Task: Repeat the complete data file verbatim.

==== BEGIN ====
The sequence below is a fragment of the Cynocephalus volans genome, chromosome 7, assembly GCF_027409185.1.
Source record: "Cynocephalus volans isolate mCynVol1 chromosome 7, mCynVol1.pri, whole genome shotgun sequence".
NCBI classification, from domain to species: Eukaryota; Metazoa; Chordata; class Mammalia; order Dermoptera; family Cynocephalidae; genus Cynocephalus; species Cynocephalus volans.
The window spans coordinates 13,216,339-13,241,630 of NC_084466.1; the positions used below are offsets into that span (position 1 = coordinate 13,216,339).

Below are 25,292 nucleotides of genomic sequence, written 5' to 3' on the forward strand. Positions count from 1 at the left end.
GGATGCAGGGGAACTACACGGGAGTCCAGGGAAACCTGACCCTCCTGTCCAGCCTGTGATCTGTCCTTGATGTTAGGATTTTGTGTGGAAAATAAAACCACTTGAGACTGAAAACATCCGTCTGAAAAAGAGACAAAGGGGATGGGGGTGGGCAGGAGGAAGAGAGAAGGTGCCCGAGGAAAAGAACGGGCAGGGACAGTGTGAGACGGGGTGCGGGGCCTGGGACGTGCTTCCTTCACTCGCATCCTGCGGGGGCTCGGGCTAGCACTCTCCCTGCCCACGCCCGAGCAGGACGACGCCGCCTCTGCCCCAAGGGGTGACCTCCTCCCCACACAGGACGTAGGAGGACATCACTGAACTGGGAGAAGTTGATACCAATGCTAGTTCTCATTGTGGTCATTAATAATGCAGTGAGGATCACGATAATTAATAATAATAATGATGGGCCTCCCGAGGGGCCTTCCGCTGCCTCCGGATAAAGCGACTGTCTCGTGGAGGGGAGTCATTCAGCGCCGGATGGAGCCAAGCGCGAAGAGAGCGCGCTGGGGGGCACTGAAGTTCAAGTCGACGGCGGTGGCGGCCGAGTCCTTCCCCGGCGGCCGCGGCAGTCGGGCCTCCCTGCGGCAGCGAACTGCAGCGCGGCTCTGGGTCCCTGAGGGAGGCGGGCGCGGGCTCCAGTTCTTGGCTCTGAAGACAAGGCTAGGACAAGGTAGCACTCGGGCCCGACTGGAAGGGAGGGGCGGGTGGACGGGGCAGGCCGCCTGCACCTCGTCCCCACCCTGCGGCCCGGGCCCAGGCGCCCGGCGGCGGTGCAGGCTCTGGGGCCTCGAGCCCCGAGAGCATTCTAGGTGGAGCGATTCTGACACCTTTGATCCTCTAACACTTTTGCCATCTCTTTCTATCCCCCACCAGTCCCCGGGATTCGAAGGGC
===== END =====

The sequence below is a fragment of the Cynocephalus volans genome, chromosome 7, assembly GCF_027409185.1.
Source record: "Cynocephalus volans isolate mCynVol1 chromosome 7, mCynVol1.pri, whole genome shotgun sequence".
NCBI classification, from domain to species: Eukaryota; Metazoa; Chordata; class Mammalia; order Dermoptera; family Cynocephalidae; genus Cynocephalus; species Cynocephalus volans.
The window spans coordinates 13,216,339-13,241,630 of NC_084466.1; the positions used below are offsets into that span (position 1 = coordinate 13,216,339).

Below are 25,292 nucleotides of genomic sequence, written 5' to 3' on the forward strand. Positions count from 1 at the left end.
GGATGCAGGGGAACTACACGGGAGTCCAGGGAAACCTGACCCTCCTGTCCAGCCTGTGATCTGTCCTTGATGTTAGGATTTTGTGTGGAAAATAAAACCACTTGAGACTGAAAACATCCGTCTGAAAAAGAGACAAAGGGGATGGGGGTGGGCAGGAGGAAGAGAGAAGGTGCCCGAGGAAAAGAACGGGCAGGGACAGTGTGAGACGGGGTGCGGGGCCTGGGACGTGCTTCCTTCACTCGCATCCTGCGGGGGCTCGGGCTAGCACTCTCCCTGCCCACGCCCGAGCAGGACGACGCCGCCTCTGCCCCAAGGGGTGACCTCCTCCCCACACAGGACGTAGGAGGACATCACTGAACTGGGAGAAGTTGATACCAATGCTAGTTCTCATTGTGGTCATTAATAATGCAGTGAGGATCACGATAATTAATAATAATAATGATGGGCCTCCCGAGGGGCCTTCCGCTGCCTCCGGATAAAGCGACTGTCTCGTGGAGGGGAGTCATTCAGCGCCGGATGGAGCCAAGCGCGAAGAGAGCGCGCTGGGGGGCACTGAAGTTCAAGTCGACGGCGGTGGCGGCCGAGTCCTTCCCCGGCGGCCGCGGCAGTCGGGCCTCCCTGCGGCAGCGAACTGCAGCGCGGCTCTGGGTCCCTGAGGGAGGCGGGCGCGGGCTCCAGTTCTTGGCTCTGAAGACAAGGCTAGGACAAGGTAGCACTCGGGCCCGACTGGAAGGGAGGGGCGGGTGGACGGGGCAGGCCGCCTGCACCTCGTCCCCACCCTGCGGCCCGGGCCCAGGCGCCCGGCGGCGGTGCAGGCTCTGGGGCCTCGAGCCCCGAGAGCATTCTAGGTGGAGCGATTCTGACACCTTTGATCCTCTAACACTTTTGCCATCTCTTTCTATCCCCCACCAGTCCCCGGGATTCGAAGGGC